A British film that doesn’t just feature country music, but is soaked in it, ‘Wild Rose’ is an unalloyed joy, a celebration of the power of three chords and the truth, as tattooed straight down our heroine Rose-Lynn’s arm. Hollywood has made a few of these movies, which tend to come with big hats and bro-country backing. This is very different in approach; every time any character mentions ‘country and western’ they are shouted down with “it’s just country,” but it’s not even just that as most of the music featured sits very nicely with an Americana crowd. Continue reading “Film review: “Wild Rose” (Entertainment One, 2019)”
One piece of received wisdom regarding SXSW, the sprawling music showcase held annually in Austin, is that it has become over-corporate and is no longer worth attending for an Americana fan. This I would refute strongly. It’s true that it was heading that way a few years ago, but the organisers have pulled back and taken the festival back to its roots as a showcase for new and established bands. The “big names” and overcrowding have stopped and the experience is just brilliant. I think that many AUK subscribers would be tempted to head to SXSW. I’m saying, if you can, then you should. Maybe a few details about how it all works will help you decide. Continue reading “SXSW 2019, Austin, Texas, 8th-16th March 2019”
Anna Tivel’s new album ‘The Question’ is out on April 19th on Portland’s Fluff & Gravy Records, and it’ll feature her trademark ability to paint vivid pictures with just a few words. ‘Worthless‘ takes on that old saw “sticks and stones may break my bones” and says, you know what – hate-filled words can hurt, hamper and maim. “I never did wrong / I never did gamble / until the day you called me worthless” suggests a damaged ego, but as the song expands there’s a suggestion that something heavier, much heavier, than “just” self-destructive tendencies is going down.
Slightly in advance of Mother’s Day we have Dean Owens and his new single, a song he co-wrote with Danny Wilson and Will Kimbrough taken from his excellent latest album, ‘Southern Wind‘, the title track of which won Song Of The Year at this year’s UK Americana Association awards. The single is out on 31 March and he’s also on tour in America in April/May and the UK in June.
RS Country have published a nice little interview with Steve Earle where he talks about the new Guy Clark tribute album he’s recorded with the Dukes due out the end of this week – we’ll have an AUK review any day now. He tells them: “It’s my fucking Guy Clark record, so I’ll do the ones that I was more personally connected to.” So there you go. Continue reading “Steve Earle talks to RS about new Guy Clark tribute album”
This is the first solo album from former Whybirds guitarist and co-writer David Banks. It’s an ambitious sound –big, big ballads; to some extent picking up where the Whybirds left off in 2017. They returned to Bedfordshire to ponder their next moves, the joy of Clangers and the legacy of Luton box vans. Banks has found the time to give us own manifesto Opener ‘Someone To Lean On’ has crashing guitar chords and pounding drums, with Banks’s gentle voice pleading to be, err, leaned on. Continue reading “David Banks “Until The End” (Independent, 2019)”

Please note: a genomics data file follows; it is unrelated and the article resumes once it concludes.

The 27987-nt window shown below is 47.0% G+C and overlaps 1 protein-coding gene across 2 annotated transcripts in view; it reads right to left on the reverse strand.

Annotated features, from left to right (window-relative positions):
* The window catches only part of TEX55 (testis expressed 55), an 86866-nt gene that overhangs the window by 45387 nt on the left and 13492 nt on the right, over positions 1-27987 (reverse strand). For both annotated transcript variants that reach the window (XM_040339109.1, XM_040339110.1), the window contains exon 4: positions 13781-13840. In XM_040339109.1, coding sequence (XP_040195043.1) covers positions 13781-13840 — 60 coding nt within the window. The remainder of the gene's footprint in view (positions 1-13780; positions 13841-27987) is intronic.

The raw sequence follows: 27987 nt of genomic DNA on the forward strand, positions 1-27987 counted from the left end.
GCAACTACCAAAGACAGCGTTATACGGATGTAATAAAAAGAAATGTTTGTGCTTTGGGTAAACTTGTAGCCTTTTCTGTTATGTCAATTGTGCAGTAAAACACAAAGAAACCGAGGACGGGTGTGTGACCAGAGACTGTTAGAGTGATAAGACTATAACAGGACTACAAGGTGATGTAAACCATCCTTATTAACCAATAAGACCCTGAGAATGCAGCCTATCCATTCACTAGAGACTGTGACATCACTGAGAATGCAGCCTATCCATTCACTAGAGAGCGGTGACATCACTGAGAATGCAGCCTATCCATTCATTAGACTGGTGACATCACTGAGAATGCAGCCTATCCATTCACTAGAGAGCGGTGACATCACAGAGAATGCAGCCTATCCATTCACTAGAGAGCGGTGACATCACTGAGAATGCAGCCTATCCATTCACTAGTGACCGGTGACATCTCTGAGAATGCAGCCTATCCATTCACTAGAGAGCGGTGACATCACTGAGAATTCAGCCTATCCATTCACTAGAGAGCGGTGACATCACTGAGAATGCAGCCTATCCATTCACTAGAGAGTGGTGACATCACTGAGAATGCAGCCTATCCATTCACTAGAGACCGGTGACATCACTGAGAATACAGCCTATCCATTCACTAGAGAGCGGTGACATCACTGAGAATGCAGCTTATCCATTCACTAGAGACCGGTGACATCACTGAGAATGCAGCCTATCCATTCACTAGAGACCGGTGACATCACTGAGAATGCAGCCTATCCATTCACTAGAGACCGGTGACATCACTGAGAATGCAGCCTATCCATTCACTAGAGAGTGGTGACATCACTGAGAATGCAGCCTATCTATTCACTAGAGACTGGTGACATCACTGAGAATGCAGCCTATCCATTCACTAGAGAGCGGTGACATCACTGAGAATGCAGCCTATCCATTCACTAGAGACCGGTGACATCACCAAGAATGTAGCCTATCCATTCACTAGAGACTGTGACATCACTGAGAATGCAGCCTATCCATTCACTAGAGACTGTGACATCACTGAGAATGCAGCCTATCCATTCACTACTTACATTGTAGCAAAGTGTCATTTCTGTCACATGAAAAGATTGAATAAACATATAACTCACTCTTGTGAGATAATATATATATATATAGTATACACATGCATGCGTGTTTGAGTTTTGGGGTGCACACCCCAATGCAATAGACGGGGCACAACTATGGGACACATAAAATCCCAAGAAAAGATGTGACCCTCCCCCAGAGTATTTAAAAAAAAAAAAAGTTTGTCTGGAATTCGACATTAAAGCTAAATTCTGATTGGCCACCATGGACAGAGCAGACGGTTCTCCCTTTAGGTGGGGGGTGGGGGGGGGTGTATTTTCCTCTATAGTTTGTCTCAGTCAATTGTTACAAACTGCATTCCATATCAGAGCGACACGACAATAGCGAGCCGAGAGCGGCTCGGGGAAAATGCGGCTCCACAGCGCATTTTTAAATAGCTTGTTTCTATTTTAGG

Tracing their roots to early 1990s LA indie band Further, formed by Darren Rademaker and brother Brent (who went on to form another classic americana band Beachwood Sparks), The Tyde cite Felt, The Beach Boys and The Byrds as major influences and you can hear them and more all over this track from their debut album ‘Once’ from 2001 which still sounds as fresh today as when it came out 18 years ago. Listen to that sublime instrumental break at 2.22 and the refrain that follows: “You made me wish I was your man”. A timeless sentiment but one that rarely sounds as heartfelt as the last minute of this song. I still love it more than life itself (and it taught me how to spell the word “tattoos”).
We’ve got news of a new movie coming out next month which you’ll probably want to put on your “to do” list along with verruca plasters and noodles. With a UK release of April 12th, ‘Wild Rose’ is a Cinderella story with the City of Nashville itself representing the prince. Jessie Buckley plays Rose-Lynn Harlen, a “Glasgow ne’er-do-well with talent, a dream and a ‘three chords and the truth’ tattoo.” She’s supported by an impressive cast including Julie Walters and Sophie Okonedo. Continue reading “Jessie Buckley’s star bursts in new movie ‘Wild Rose’”
‘Cuts’ is nine tracks of avant-garde musical exploration from Giuseppe Lombardo – LoMB – a graphic artist and photographer who has been around the music scene since the early ‘90s in various incarnations. Back then his vehicles were post-punk and new wave bands – sharing stages with the likes of Sonic Youth and Wire give an indication of his pedigree. That influence is still evident and why this nine album is something of an interesting challenge. What LoMB offers on ‘Cuts’ will resonate with some readers on this site but it is fair to say that this is probably not his natural habitat. Continue reading “LoMB “Cuts” (Seahorse Recordings, 2019)”
What do you get when you cross a veterinary cardiologist with a computer programmer? Well, when they are Crystal and Pete Damore then you get the powerful folk duo Ordinary Elephant. On this sparse guitar and banjo song, taken from their soon to be released album ‘Honest‘, they confront a dark stain on their nation’s conscience. “Scars We Keep” is about coming to terms with being raised in an area historically entrenched in racism, and refusing to be bound by that, as they sing “I was born to be a bigot but that doesn’t mean I am one“. Powerful stuff, and well worth your time to listen, and ponder on.